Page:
Parties for profit?

It's called "direct selling." Pitching products at parties is making economic sense to a growing number of local women.

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The Avon lady has been around since 1886. The first Tupperware home party was held in 1948. I went to a Mary Kay cosmetics party as a teenager (1979?), hoping to transform my awkwardly adolescent face. Even the blue eye shadow couldn't do it.

Mary Kay survived without my support. So did Tupperware and Avon. In fact, the latter two are traded on the New York Stock Exchange, and party invitations mixing commerce with conversation seem to be circulating at a healthy pace. One friend recently groused about "people who invite you to their selling parties and not to their real parties."

The Direct Selling Association has some 170 member companies and climbing, according to Media Relations Director Amy Robinson. Their ranks include older businesses like Tupperware and newer entrants like Demarle at Home. DSA statistics show that more than 70 percent of the industry's 13 million independent salespeople are female sole proprietors.

Tupperware's website describes direct selling as a "welcome diversion" for women in the 1950s, when career opportunities were more limited. Why are women in the next century still embracing the same sales model?

Discovering toys

"I was looking for something to do from home to earn extra income after having my first son," said Oak Parker Talley Hann, who signed up to sell Discovery Toys in November 2001. "I started playing around on the Internet, and I found them online."

A former teacher, Hann felt the business might fit well with her background. "The next day, my friend called and said, 'We're having a play group tomorrow, and this Discovery Toys lady is coming.'"

The products themselves attracted Hannâ€"simple, educational toys with a lifetime guarantee. Before diving in, she researched the compensation plan.

Direct-selling companies require different levels of initial investments. They set different ongoing sales requirements and use different compensation approaches. The DSA categorizes compensation plans as either multilevel or single-level.

A single-level plan compensates representatives based solely on their own sales. A multilevel plan allows reps to earn additional income from the sales of people they recruitâ€"their "downline."

Discovery Toys and many others use multilevel plans. Hann is a group manager with 65 people on her team. She's built her business in less than four years, by "pretty consistently" putting in one to two hours a day, making calls to generate new business and preparing and holding parties.

"I have always worked at nap time," she said.

The concept of earning by recruiting others has negative connotations for some. In the late 1970s (about the time I was trying out that eye shadow), the FTC was establishing guidelines regulating pyramid schemes. The commission accused Amway of being one and later determined it wasn't, but the debate sparked legislation in many states.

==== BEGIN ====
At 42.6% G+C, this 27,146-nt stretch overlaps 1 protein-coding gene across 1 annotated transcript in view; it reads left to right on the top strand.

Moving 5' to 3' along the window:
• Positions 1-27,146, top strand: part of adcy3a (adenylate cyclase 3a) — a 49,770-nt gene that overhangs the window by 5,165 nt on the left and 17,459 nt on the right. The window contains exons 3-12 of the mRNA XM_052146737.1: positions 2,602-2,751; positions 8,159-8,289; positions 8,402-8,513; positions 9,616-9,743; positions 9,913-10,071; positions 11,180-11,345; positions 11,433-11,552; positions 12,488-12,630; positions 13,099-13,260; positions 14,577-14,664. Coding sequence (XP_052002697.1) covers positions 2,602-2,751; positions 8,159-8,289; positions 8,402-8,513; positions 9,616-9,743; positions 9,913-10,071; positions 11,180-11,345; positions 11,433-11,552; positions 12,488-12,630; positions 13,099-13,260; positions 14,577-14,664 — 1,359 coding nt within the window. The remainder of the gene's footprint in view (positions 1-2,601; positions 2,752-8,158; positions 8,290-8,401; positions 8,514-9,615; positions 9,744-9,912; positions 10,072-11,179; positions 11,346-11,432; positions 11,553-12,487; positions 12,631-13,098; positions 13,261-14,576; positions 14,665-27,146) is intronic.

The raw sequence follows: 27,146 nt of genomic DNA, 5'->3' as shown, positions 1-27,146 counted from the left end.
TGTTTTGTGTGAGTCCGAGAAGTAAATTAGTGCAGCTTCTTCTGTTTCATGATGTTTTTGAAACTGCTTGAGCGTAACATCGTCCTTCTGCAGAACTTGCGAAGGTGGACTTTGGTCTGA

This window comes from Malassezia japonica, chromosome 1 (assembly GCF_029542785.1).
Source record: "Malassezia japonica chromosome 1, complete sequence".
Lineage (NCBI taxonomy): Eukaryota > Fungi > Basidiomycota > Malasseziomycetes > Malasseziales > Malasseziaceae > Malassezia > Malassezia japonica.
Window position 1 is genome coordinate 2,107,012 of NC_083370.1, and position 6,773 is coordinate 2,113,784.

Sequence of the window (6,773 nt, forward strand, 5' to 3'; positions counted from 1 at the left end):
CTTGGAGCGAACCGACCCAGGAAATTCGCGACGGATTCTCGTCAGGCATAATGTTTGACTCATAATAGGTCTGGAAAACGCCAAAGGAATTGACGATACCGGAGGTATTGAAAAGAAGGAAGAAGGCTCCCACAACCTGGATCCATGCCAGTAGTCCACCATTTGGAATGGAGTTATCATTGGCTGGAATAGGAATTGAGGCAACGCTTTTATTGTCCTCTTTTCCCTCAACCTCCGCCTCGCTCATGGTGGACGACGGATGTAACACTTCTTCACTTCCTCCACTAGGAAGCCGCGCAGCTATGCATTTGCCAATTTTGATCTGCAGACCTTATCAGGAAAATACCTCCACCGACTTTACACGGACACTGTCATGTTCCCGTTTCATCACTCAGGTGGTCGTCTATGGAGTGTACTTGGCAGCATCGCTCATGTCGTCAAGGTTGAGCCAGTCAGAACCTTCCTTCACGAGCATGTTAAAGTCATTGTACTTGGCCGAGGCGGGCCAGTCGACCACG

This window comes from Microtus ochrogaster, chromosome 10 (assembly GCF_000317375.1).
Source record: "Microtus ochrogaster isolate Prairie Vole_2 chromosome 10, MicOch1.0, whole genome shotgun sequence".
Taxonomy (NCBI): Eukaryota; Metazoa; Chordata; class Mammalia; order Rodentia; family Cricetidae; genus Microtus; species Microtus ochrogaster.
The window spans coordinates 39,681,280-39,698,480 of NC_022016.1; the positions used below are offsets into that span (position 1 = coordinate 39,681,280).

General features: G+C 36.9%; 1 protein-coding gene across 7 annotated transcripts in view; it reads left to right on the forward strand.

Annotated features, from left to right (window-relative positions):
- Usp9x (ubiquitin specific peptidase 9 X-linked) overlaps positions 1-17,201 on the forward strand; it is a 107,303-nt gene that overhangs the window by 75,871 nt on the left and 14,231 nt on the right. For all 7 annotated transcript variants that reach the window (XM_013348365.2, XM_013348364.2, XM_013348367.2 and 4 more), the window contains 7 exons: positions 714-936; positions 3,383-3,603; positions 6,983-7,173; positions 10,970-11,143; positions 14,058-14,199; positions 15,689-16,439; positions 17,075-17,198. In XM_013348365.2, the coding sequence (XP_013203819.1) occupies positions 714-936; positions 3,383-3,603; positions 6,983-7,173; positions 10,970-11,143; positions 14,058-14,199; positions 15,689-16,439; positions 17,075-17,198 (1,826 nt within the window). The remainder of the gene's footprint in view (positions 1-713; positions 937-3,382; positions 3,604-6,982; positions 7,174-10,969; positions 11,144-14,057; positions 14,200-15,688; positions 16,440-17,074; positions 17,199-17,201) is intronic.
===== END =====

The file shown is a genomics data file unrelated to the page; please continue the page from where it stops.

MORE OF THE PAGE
According to FTC documents, pyramid schemes promise big profits based primarily on recruiting others. They may or may not claim to sell a product, but they often require high initial investments and produce little if any actual outside sales. They collapse when the recruiting machine peters out.

The DSA promotes anti-pyramid scheme legislation and requires potential member companies to undergo a one-year evaluation against a professional code of ethics. The FTC offers tips to consumers about avoiding pyramid schemes on its website, The Direct Selling Women's Alliance is another resource for assessing opportunities.

Discovery Toys allows Hann to earn money from "three generations" of team members. It makes financial sense to her.

"I can earn anywhere from 10 to 15 percent of what my team sells and 40 percent of what I sell," she said. "That's my payment for helping them build their business."

"My goal with new consultants is to try to get them started with six parties on their books," Hann explained. "I schedule two grand openings for her business. I come and do the first one for her. I help her book parties from that with the people who are present."

The idea of selling to friends can be daunting.

"You just want to bug your friends and family once, [let them know] this is what you're doing. Then you move beyond your friends and family. Church, your husband's work, your old work, so you have a mix of people," Hann said.

Hann started her initial business by making the rounds at local preschools, offering fundraisers that provide a percentage of profit to the school.

"An average consultant earns $100 every time she goes out," she said. "I make anywhere from $1,000 to $3,000 a month depending on the fluctuation of the season. I always thought I would go back to teaching once the kids are older. At this rate, I don't see why I would want to do that."

Hann also noted that having a home-based business provides tax benefits. It's not all about the money, though.

"I'm having a great time. I'm enjoying working with the women I work with," she noted. "I feel very passionate about providing play things for our kids that encourage parents to play with our children."

Working from home with Demarle

According to the DSA's most recent national sales force survey, the average annual gross earnings of a consultant is $14,680. Robinson said the more telling figure is median gross income (an equal number of people make more and less): $2,420 a year.

"You have to put it in the context of what people's goals are," said Robinson. "Most people who are in direct selling are in it to earn a couple hundred dollars a month."

"Who doesn't appreciate a little extra income?" asked Oak Parker Sarah Moore, a representative for Demarle at Home.

Operating in the United States since 2002, Demarle makes nonstick bakeware and related products. Moore got involved about a year ago because she wanted to buy products for herself.

"The business kit cost $150, and it included more than what I was going to buy, but for not much more [in cost]," she said. "To me, it was like, 'That's a no-brainer.'"